“We were most shocked at the sheer scale of the illegal trade in this species,” Neil D’Cruze, lead author from the University of Oxford and Head of Research at World Animal Protection, UK, told Mongabay. “A great deal of suffering is involved too — stuffed into sacks and suitcases, cracked shells stress and associated disease is rife and many do not survive the arduous smuggling process.”
The Indian star tortoise is popular as a pet and a spiritual symbol, largely because of its striking shell that has a star-like radiating pattern of yellow and black. However, no one had taken a closer look at where the tortoises were coming from, D’Cruze said.
The star tortoise’s status in the wild was last assessed 15 years ago in 2000, he added, when it was categorized under ‘Least Concern’ on the IUCN Red List.
Concerned about the tortoise’s current status in India’s wilderness — where they typically occur in grasslands and scrub forests — D’Cruze and his team initiated a 17-month investigation in two Indian states to try and find some answers.
The team found that in the state of Gujarat in west India, star tortoises were being openly kept as pets, primarily because people considered them to be good omens. Researchers found over 100 star-tortoise hatchlings in a single household, for example.
The team also found that the Indian star tortoise was common in religious temples, because the animal is “believed to represent an incarnation of the Hindu God ‘Vishnu’,” the authors write. These temple star tortoises reportedly come directly from the wild rather than from vendors, they add.
Despite the prevalence of star tortoises in people’s homes and temples, the team did not find evidence that placed Gujarat as a center for organized illicit transport of Indian star tortoises to other countries.
In southern India, however, the team detected the presence of a large-scale network of illegal tortoise trade. Local collectors supply Indian star tortoises, sourced from the wild, to international customers via a series of middlemen, the study found.
For example, between January and December 2014, the researchers observed that rural forest-dwelling communities in the states of Karnataka, Tamil Nadu and Andhra Pradesh collected more than 55,000 juvenile wild tortoises. These primary collectors typically sold the animals to urban traders for a sum of 50 to 300 Indian rupees ($1 to $5) per animal, the team found.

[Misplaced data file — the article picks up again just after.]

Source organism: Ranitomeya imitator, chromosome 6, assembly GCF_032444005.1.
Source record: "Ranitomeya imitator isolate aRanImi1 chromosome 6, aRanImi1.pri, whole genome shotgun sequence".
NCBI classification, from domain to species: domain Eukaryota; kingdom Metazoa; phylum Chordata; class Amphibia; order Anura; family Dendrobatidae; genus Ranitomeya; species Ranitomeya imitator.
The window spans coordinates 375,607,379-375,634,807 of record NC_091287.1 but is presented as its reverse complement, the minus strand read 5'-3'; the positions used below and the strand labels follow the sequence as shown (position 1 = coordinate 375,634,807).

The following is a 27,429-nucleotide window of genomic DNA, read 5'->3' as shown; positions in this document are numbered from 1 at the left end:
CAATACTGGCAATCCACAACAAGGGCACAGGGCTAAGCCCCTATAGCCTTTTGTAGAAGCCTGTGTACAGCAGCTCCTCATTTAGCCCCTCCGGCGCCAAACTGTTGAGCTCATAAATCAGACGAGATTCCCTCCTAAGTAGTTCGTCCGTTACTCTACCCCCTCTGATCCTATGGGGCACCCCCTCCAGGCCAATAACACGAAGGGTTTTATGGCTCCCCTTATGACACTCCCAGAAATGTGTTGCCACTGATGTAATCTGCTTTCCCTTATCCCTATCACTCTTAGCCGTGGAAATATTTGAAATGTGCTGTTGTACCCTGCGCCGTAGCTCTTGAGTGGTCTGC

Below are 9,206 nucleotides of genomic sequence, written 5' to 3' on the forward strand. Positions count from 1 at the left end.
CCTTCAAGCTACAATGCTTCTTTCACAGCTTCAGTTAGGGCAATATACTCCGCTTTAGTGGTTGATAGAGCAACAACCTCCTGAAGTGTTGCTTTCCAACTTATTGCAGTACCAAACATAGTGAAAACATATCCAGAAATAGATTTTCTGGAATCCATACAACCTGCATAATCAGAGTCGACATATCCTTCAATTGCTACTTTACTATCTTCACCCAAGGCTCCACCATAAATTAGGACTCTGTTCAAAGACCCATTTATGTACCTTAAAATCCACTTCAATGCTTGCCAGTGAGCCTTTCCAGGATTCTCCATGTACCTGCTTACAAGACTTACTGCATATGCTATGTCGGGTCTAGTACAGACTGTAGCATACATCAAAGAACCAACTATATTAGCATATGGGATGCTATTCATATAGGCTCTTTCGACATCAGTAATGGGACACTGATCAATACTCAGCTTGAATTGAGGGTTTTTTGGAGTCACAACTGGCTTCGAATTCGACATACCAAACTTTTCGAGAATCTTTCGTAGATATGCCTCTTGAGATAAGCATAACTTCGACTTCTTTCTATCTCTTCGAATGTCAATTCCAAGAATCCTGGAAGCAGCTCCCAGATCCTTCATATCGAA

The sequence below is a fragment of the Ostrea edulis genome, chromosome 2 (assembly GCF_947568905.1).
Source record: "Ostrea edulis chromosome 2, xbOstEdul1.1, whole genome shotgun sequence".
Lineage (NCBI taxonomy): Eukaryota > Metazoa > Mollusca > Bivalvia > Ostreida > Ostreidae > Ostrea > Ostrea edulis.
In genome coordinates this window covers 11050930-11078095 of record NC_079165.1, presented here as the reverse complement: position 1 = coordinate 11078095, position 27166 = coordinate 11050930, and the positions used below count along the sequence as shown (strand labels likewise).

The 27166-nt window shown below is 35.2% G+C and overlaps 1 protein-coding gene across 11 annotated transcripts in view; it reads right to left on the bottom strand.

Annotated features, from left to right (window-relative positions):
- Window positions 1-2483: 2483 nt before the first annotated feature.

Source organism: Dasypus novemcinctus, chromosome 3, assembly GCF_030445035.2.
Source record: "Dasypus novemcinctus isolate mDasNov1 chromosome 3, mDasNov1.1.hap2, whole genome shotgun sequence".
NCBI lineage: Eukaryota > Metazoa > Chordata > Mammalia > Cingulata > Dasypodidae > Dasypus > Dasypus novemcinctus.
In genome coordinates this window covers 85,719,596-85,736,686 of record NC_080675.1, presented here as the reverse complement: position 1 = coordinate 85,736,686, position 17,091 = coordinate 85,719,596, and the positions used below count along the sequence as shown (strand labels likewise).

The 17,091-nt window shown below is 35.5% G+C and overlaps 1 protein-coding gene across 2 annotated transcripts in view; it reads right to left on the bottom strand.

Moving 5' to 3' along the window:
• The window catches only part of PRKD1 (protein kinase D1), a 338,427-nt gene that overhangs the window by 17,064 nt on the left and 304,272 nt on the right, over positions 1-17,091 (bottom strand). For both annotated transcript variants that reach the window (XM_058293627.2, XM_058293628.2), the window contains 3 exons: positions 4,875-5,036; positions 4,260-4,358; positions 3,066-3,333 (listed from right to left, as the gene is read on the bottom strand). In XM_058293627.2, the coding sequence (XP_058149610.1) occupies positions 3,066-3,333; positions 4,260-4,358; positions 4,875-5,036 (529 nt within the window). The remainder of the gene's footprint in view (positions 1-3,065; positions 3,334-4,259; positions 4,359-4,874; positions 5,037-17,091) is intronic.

“Animals are often wrapped in cloth and packed into suitcases,” the authors write. “However, to avoid detection by enforcement agencies, some are also placed into boxes filled with a top layer ‘mask’ of other legal produce such as fruit, vegetables, crustaceans and fish.”
After moving through a series of middlemen, these tortoises are then transported via rail or road to eastern India, from where they are shipped off to other Asian countries like Thailand, Malaysia, Singapore and China. Sometimes, international passengers act as couriers too, the researchers write.
“Unfortunately our worst nightmare appears to have come true,” D’Cruze said. “Sophisticated criminal gangs are exploiting both impoverished rural communities and urban consumers alike. Neither group is fully aware how their actions are threatening the welfare and conservation of this species.”
Loopholes in the legal system add to the problem, he added.
The star tortoise is included in the Schedule II of the Convention on International Trade in Endangered Species of Wild Fauna and Flora (CITES), which allows international trade in the species, provided permits are in place. However, to protect wild star tortoise populations, India has put an additional layer of legal protection on these tortoises by placing them under Schedule IV of the Wildlife (Protection) Act of 1972. This makes it illegal to “possess or commercially trade in this species either within or from India,” the authors write.
Despite this, the researchers found evidence of rampant international trade in star tortoises, mostly illegal. In particular, they found large discrepancies between imports and exports relating to Thailand, one of the major international markets for illegal tortoises. For example, CITES records show that Kazakhstan is the main supplier of star tortoises to Thailand, although it is not a range country for this species, the authors write.
“Despite being protected in India since the 1970’s, legal ‘loopholes’ in other Asian countries such as Thailand and China appear to undermine India’s enforcement efforts,” Gajender Sharma, India Director at World Animal Protection, said in a statement.
But the impact of unregulated collection of tortoises, and their trade, on wild populations is still unknown.
Despite the paucity of information, D’Cruze’s team suggests listing of the Indian star tortoise as a threatened species on the IUCN Red List as a precautionary approach.
“The take home message is that we are dealing with an organized international criminal operation which requires an equally organized international approach to combat it,” D’Cruze. “We support existing calls for countries in this region to implement corresponding national bans regarding the commercial trade of Star tortoises.”
- D’Cruze N, Singh B, Morrison T, Schmidt-Burbach J, Macdonald DW, Mookerjee A (2015) A star attraction: The illegal trade in Indian Star Tortoises. Nature Conservation 13: 1–19. doi: 10.3897/natureconservation.13.5625